Live Review: Listen Out

5 October 2015 | 6:23 pm | Tanya Bonnie Rae

"The sound was great at the front of the mosh pit but, when you wandered a couple of metres back, the volume became a mere whisper."

As we walked into the festival grounds in the early afternoon with several thousand other punters on a cloudless day in the parklands, we knew it was the beginning of a day filled with great music, breezy sunshine and a little dash of magic.

Triple j personality Tom Tilley took over the Red Bull Crate Diggers Stage for the 'History of Australian Dance', kicking off with a bit of disco and evoking some serious nostalgia with Cut Copy's Hearts On Fire. The DJ set was slightly bordering on the side of cheesy until Tilley yelled, "All Australian pride!... In a good way!" loosening up the crowd with some signature Tilley charm and that damn voice.

Over on the 909 Stage, metres in front of the wave of people sitting down at the back of the grasslands, was English electronic producer George Fitzgerald. He played a dreamy, uplifting, spacious set, throwing in classics Beginning At The End and Full Circle (if you haven't yet heard it, you haven't lived; it's absolutely magnetic). Fitzgerald managed to create the ideal Saturday afternoon sunset vibe, with ambient, enchanting tracks for the entire length of his set.

Crowd favourite Sydney producer Hayden James waltzed on stage, kicking off with Permission To Love and throwing in a couple of new, unreleased tracks. He was the perfect choice to follow on from FitzGerald and kept everyone in the crowd in high spirits, ending with that infectious, feel-good summer track Something About You. It had almost everyone in the audience singing along and dancing ecstatically in that beautiful eyes-closed-and-smiling kind of way. 

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American duo Odesza played over on the main Atari Stage with a set that was slow, mellow and honestly a little underwhelming. Back over on the 909, Canadian DJ/producer Ryan Hemsworth sprung a really playful, organic set, with music that could really only be described as future trap and/or tropical house. It had a very Majestic Casual feel to it, and he rounded it out with Mura Masa's delectably catchy 2015 track Lovesick Fuck.

The overwhelming crowd managed to thin out a little just in time for English electronic duo Dusky, who gradually built up the energy in their set, creating a really mature, developed kind of sound. It was flawless. Every track they played crawled under the skin and they effortlessly shifted from eerie, gorgeous, deep-house tunes to tracks more on the side of spacious, atmospheric moody techno. They deliberately avoided playing their best-known tracks Nobody Else and Careless, focusing more on their slightly unconventional and diverse style of DJing and this worked exceptionally well. The duo could've easily played a later time slot or even headlined the festival.  

Aaron Jerome aka SBTRKT stepped out in his signature modern interpretation of a native society ceremonial mask, worn in support of this ongoing concept of anonymity — subtracting himself from the equation and allowing his music to speak for itself. Jerome played heavy electronica for the first half of his set. It was very diverse and a little too random; he threw in a bit too much hip hop, building up tracks bordering on deep/tech house then switching back to hip hop. It was all a little frustrating until he brought out Jamie xx's classic 2015 tune Gosh, and revived the energy in the crowd with the ultimate 'moment' song combining old-school garage feels with blissful, euphoric, soaring ambience. Jerome followed through with his iconic 2011 track Wildfire, and everyone in the audience breathed a tremendous sigh of recognition and relief.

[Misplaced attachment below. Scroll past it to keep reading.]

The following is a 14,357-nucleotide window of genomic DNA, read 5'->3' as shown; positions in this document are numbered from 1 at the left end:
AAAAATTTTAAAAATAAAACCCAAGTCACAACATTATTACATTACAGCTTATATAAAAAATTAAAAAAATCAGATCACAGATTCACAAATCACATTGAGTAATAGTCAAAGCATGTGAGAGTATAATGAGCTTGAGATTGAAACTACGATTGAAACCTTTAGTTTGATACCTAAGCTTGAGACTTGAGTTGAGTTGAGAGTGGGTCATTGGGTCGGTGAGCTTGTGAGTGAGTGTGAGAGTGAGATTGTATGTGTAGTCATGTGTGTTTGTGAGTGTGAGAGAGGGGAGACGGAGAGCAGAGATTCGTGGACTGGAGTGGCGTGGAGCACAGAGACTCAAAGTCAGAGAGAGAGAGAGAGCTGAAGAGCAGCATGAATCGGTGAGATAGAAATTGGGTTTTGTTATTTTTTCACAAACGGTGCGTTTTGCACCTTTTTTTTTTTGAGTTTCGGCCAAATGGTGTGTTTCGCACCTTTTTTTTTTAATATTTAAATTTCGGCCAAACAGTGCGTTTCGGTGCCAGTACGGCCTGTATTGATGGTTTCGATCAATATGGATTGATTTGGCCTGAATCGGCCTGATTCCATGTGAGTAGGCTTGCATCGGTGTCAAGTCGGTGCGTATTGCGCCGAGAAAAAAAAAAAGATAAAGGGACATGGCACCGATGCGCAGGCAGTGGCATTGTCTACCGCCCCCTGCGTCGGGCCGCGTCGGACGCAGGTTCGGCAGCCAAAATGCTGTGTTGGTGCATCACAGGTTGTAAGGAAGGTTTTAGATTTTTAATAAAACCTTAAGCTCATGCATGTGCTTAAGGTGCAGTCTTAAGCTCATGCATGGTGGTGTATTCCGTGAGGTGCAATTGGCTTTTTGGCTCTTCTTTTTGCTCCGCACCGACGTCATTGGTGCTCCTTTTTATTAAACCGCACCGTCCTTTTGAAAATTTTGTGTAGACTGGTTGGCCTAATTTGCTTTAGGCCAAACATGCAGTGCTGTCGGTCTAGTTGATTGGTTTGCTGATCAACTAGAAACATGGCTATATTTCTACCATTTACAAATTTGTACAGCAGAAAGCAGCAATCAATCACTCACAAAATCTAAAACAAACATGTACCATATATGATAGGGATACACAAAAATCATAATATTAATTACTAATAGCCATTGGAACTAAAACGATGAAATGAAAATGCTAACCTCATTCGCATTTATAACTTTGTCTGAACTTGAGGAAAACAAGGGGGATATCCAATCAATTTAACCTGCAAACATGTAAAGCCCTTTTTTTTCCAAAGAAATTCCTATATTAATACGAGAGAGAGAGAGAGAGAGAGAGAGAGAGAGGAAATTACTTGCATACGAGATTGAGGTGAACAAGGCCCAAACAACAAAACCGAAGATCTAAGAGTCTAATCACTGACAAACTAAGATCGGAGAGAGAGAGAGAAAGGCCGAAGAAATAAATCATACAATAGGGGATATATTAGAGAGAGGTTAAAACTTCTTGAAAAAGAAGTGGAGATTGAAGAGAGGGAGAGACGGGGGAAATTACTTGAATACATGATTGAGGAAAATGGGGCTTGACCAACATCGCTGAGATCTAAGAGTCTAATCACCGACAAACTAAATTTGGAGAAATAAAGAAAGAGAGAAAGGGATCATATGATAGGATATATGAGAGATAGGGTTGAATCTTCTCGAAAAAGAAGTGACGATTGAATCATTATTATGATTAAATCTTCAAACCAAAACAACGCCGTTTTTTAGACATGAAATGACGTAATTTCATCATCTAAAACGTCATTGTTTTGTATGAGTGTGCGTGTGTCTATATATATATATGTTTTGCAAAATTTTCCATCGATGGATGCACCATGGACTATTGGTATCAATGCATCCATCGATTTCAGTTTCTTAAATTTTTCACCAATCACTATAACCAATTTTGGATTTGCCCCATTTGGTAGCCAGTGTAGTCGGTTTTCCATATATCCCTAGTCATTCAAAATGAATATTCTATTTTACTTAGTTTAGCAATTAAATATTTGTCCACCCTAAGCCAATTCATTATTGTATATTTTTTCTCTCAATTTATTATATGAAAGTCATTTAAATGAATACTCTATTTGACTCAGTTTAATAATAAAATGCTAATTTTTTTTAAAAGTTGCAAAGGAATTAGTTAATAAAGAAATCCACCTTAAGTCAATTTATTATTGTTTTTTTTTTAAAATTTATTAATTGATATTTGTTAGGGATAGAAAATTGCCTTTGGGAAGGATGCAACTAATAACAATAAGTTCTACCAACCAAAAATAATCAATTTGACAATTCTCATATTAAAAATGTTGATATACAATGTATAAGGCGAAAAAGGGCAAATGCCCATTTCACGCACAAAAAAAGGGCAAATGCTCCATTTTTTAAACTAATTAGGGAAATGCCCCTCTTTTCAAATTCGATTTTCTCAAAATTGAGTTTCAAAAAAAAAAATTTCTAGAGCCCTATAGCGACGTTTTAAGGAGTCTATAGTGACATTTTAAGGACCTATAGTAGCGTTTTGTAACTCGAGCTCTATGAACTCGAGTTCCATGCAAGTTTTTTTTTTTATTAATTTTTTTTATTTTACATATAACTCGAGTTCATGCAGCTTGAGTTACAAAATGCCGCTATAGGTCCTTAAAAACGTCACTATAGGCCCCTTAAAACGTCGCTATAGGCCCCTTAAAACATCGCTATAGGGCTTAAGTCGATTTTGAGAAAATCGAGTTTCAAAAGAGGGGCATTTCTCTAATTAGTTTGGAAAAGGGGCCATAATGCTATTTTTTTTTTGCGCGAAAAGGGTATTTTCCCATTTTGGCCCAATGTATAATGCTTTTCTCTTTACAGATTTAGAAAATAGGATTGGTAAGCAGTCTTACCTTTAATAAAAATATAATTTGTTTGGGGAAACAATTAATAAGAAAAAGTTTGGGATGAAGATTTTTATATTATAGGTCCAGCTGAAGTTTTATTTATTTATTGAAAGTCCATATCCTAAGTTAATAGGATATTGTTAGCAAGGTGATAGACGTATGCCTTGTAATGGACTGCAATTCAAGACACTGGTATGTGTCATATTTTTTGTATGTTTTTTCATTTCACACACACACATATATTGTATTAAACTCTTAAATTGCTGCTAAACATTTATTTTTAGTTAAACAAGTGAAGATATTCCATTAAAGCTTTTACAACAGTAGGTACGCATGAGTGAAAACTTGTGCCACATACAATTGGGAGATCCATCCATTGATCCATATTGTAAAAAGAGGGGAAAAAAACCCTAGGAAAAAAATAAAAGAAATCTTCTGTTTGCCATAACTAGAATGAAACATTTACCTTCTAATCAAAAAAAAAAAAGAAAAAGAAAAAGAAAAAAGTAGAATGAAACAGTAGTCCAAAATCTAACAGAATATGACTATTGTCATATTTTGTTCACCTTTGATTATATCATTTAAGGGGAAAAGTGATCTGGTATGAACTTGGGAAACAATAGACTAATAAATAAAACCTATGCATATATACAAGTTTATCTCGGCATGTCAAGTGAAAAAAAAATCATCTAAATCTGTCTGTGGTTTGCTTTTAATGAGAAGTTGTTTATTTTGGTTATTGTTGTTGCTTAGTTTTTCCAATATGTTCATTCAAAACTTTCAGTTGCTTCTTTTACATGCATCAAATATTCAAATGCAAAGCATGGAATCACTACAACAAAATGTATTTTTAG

Australia's favourite mystery producer Golden Features, 24-year-old Tom Stell, headlined the festival over on 909 Stage, spinning crowd favourite Tell Me, and throwing in some hip hop vibes. Hip hop seemed to be an underlining genre in most live and DJ sets of the day. He dabbled in some tech house with The Renegade by Friend Within and swerved back to that signature, almost deep-house, electronic-banger kind of sound with Guillotine. The sound was great at the front of the mosh pit but, when you wandered a couple of metres back, the volume became a mere whisper. It was quiet enough to engage in conversations with people around you and it felt like the bass and energy just dissipated further out of the main stage area. Definitely something that should be noted for next year.

One of the great things about Listen Out this time around was the short amount of waiting time in between sets; this assured consistently positive energy flowing throughout the day. The festival, now in its third year, has changed somewhat from its initial 2013 indie-electronica vibe, with the likes of Disclosure, RÜFÜS and Touch Sensitive replaced with hip hop heavyweights Joey Bada$$, Childish Gambino and Rae Sremmurd, bringing with it a unique mix of music and probably a few thousand punters too many.